Throw it on the reverse, can you read his mind? No. You don’t know what he thinks you should know. Ask him. If you want to know the answer to a question, ask the question. If you want something they need to know, then tell them.
What advice do you have for a woman who’s starting out in this field?
Get educated. First of all, what kind of investing you want to do? Do you want to be a landlord? Do you want to flip houses? Because it’s not that hard and it’s not that easy. It’s work. Finding a contractor stinks, but you could do almost anything by yourself. Plumbing isn’t that hard. Although I will say, I don’t have the strength necessary to tighten some of the things so they don’t leak. That part is hard, but they have this new system called PEX that you don’t have to do any welding. You don’t have to do any tightening. You take these big pliers and clamp them shut, and you can test the joint right then and there.
Learn on YouTube, on BiggerPockets.com, on Monick’s website. Learn anywhere you can find information. Google is your best friend. I started this before YouTube, before the internet, and it’s much easier now. There are books, websites, podcasts and videos. Any way you learn, if you’re visual or audio or whatever, you can learn and keep researching until you start to see the same answers over and over again. This information is out there. For you not to take advantage of it is doing yourself a disservice and your finances.
Also, ladies, there are ways to do it. You don’t have to do the work yourself. You can find good contractors. It’s possible. You can do it yourself. There are no limits and you just have to get educated. Before we get to our famed trinity which is a brag, a gratitude and a desire, what’s the best way for people to reach you and find out more about what you do?
I am the Community Manager at BiggerPockets.com and I am all over the website. If you are not a member, when you join, I will be your first contact. If you are a member, I’m probably your first contact. You can find me on Twitter, @MindyatBP, Instagram and Facebook. You can email me at [email protected].
BiggerPockets is phenomenal with all things real estate investing. Definitely check it out and check out Mindy there. It’s time for our trinity. What is one brag? What are you celebrating?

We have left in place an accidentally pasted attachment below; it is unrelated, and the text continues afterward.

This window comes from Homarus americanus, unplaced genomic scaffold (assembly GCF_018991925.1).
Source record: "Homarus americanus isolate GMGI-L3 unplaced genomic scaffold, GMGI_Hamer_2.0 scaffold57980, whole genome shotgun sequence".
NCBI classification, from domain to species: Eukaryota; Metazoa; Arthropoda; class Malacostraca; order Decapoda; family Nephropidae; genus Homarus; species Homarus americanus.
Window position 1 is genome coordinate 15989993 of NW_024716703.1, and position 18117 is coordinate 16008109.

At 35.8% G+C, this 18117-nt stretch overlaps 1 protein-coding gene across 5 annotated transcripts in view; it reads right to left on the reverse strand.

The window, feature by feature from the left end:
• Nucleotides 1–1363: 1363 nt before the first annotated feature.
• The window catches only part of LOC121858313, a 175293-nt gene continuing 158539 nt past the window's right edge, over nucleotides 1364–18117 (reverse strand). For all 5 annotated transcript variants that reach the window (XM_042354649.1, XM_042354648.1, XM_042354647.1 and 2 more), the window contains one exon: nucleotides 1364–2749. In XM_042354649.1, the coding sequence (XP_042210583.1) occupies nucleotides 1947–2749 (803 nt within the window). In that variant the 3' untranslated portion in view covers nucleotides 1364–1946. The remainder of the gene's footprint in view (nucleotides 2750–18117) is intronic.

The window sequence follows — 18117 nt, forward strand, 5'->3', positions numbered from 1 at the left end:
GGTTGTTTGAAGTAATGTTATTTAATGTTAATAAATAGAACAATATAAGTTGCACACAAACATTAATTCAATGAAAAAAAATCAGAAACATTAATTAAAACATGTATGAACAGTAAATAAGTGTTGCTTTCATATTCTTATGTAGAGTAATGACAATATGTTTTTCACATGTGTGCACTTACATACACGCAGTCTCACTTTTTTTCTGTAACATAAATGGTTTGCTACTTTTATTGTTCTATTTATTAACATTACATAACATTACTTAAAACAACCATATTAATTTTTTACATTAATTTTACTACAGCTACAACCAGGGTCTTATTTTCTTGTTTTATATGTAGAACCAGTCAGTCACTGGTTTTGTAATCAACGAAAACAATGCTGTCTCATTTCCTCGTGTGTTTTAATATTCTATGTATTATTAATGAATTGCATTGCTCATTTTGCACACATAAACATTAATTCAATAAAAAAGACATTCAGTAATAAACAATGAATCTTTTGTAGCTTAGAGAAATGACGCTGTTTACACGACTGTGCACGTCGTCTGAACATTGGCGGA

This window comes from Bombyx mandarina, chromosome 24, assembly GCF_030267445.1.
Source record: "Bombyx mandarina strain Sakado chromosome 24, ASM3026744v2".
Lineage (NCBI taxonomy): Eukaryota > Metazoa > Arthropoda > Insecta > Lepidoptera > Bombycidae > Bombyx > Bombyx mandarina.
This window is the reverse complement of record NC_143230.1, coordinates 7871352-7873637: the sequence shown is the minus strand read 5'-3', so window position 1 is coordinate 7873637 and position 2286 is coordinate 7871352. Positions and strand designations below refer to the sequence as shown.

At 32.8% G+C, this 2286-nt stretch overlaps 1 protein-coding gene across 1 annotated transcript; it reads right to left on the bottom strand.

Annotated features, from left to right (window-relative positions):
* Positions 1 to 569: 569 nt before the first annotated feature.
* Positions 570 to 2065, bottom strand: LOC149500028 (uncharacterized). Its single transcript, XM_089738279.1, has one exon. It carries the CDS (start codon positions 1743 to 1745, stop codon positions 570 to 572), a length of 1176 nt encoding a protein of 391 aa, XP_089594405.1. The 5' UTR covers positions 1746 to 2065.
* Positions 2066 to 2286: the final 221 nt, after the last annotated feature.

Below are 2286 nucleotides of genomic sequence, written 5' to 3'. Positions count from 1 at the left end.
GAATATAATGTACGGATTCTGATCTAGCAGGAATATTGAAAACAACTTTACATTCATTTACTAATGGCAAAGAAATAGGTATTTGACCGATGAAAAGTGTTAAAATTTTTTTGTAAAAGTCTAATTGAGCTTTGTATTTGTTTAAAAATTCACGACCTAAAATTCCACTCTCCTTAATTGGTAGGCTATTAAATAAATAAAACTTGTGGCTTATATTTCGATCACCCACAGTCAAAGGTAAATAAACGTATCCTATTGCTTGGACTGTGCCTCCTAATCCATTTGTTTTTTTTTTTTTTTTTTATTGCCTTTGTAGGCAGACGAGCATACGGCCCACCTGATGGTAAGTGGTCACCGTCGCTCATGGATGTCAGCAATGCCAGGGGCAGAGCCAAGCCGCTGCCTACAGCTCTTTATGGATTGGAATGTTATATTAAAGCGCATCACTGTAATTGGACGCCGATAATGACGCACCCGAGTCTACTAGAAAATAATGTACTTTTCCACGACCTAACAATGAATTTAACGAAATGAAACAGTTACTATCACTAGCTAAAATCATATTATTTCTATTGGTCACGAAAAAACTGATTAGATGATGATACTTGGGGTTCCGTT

I am celebrating the co-working space. It is a lot of fun to build something with people that I like, and in the case of my husband, love. It’s exciting to build and be a part of this community where people all have similar goals and mindsets.
What’s one thing you’re grateful for?
I am grateful for healthy kids. I have a friend whose daughter broke her arm and I’m like, “That’s horrible.” Another friend, her kids are in the hospital sick. I have healthy children and I am grateful for that.
Last but certainly not least, what’s one desire?
I would like another awesome real estate investment.
So shall your desire be, or so much better than you can imagine.
Thank you. May the goddesses shine their real estate love upon me and help me find that property. There’s a property around the corner that went under contract with somebody else, and I’m hoping that it falls out.
Whatever property is yours by divine rights, that will show up.
You’re welcome and thank you. That was awesome. You can find me at REIGoddesses.com. You can connect with me there and subscribe to the podcast and comment and be in touch. Thank you.
Thanks for having me.
Thanks for being here.
- BiggerPockets Money Podcast
- Mr. Money Mustache
- @MindyatBP – Twitter
- Instagram – Mindy Jensen
- Facebook – Mindy Jensen
- [email protected]
About Mindy Jensen
I have been investing in real estate since 1996, and recently earned my Colorado real estate license.
I love helping first-time homebuyers find that perfect house – I love looking at houses, and we will keep looking until we find THE ONE.
I love walking first-time home sellers through the process, happily answering any question that comes up. I have been in your shoes many times, so I know what you are going through.
As an investor, I have the experience to help analyze deals.